Realmuto was named to his first All-Star team in 2018 when he notched career highs in homers (21) and RBI (74).  The six-foot-one 210-pounder remains under team control for two seasons.  

My annual Phillies top prospects countdown will require adjustments due to this deal and will continue here on the site throughout the coming weeks.

2019 Phillies Prospects Countdown: #23 LHP Tyler Gilbert

Tyler Gilbert with Reading in 2018, image- Jay Floyd
Left-handed reliever Tyler Gilbert took strides in the minors last year and proved to be a reliable prospect ready to take on big challenges.

A 6th round draft choice in 2015, Gilbert swiftly debuted with short-season Class A Williamsport as a starter. The University of Southern California product would post a 4-3 record with an impressive 2.79 ERA and a 9.4 K/9 mark in 10 appearances (eight starts).

That year in his junior season with the Trojans, Gilbert posted a 5-2 record with two saves and a 2.79 ERA in 22 appearances (six starts).

In 2016, his first full professional season, Gilbert moved up to Class A Lakewood, pitching the complete campaign as a starter. In 23 games, the California native had a 7-9 record with a 3.98 ERA, a .264 batting average against and a 7.3 K/9.

The following season saw Gilbert moved to the bullpen where, with Class A Advanced Clearwater, he notched a 1-6 record with three saves, a 2.95 ERA, a .271 BAA and a 7.7 K/9 mark in 35 games for the Threshers.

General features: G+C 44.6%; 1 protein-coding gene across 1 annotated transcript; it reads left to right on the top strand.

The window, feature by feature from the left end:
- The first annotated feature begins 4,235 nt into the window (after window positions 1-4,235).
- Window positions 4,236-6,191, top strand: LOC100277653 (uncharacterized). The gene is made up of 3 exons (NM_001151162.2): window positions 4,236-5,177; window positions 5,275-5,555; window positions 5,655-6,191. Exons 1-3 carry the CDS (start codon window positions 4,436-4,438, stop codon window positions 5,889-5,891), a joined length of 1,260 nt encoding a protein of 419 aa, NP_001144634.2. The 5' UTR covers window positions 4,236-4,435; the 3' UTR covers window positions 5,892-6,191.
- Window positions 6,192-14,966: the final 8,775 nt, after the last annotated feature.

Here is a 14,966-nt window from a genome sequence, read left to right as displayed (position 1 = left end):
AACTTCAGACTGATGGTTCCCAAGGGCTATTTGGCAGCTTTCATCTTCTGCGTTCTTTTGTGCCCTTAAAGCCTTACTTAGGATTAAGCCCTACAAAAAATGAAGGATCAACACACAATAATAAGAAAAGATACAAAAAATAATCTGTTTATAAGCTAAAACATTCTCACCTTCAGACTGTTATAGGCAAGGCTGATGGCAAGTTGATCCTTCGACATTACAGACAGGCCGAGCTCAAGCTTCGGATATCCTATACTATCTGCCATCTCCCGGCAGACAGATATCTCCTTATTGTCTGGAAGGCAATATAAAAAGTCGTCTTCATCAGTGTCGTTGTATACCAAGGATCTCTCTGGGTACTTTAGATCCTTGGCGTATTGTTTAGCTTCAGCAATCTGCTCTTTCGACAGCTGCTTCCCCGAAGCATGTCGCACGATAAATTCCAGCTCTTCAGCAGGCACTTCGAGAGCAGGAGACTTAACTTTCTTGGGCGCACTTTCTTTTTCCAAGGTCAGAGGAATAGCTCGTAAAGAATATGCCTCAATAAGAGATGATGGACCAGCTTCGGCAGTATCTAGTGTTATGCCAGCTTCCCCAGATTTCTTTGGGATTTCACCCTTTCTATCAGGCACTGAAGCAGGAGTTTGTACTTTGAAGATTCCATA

Gilbert opened last season with Double-A Reading, where he tallied a 4-1 record with a pair of saves, a 2.86 ERA, a .208 batting average against and a 10.6 K/9 mark in 23 contests. That effort earned him a promotion by late June to Triple-A Lehigh Valley, where he would continue his success. In 25 regular season outings there, the six-foot-three 190-pounder sported a 3-1 record with three saves, a 3.63 ERA, a .214 BAA along with a 7.3 K/9 mark.

In 13 appearances in the Dominican Winter League following last season, the 25-year-old posted a 3.68 ERA with no decisions, a .294 batting average against and nine strike outs over 7 1/3 innings. Used primarily as a lefty specialist with the Tigres, Gilbert enjoyed the success and feels that exposure to the league was beneficial to his progress.

Coaches like the way Gilbert, a strike thrower, challenges the opposition.

A cutter that he added, taught to him by teammate Seth McGarry in late 2017, has helped Gilbert excel. His repertoire also features a low-90's fastball, a curveball that touts nice movement and a change up.

Gilbert will be in big league spring training this year as a non-roster invitee. I would expect him to open the season back in Triple-A with the IronPigs, but if he continues to be a key part of the bullpen there, he could be one of the first guys called upon if the Phillies have a need for a lefty reliever at the top level.

Keep tabs on this year's complete Phillies prospects countdown by clicking this link.  

Tuesday, February 5, 2019

2019 Phillies Prospects Countdown: #24 Catcher Deivi Grullon

Deivi Grullon, image- Jay Floyd
At the time of his signing with the Phillies at the age of 16, backstop Deivi Grullon was one of the top baseball prospects in the Caribbean. Following six years in the minors, the 22-year-old is still looked at as a very promising player.

Grullon, who signed for a reported $575,000 in July 2012, looked very good upon making his professional debut with the Gulf Coast League Phillies in 2013, posting a .273 batting average with eight doubles, a home run and 14 RBI in 41 games at the Rookie level.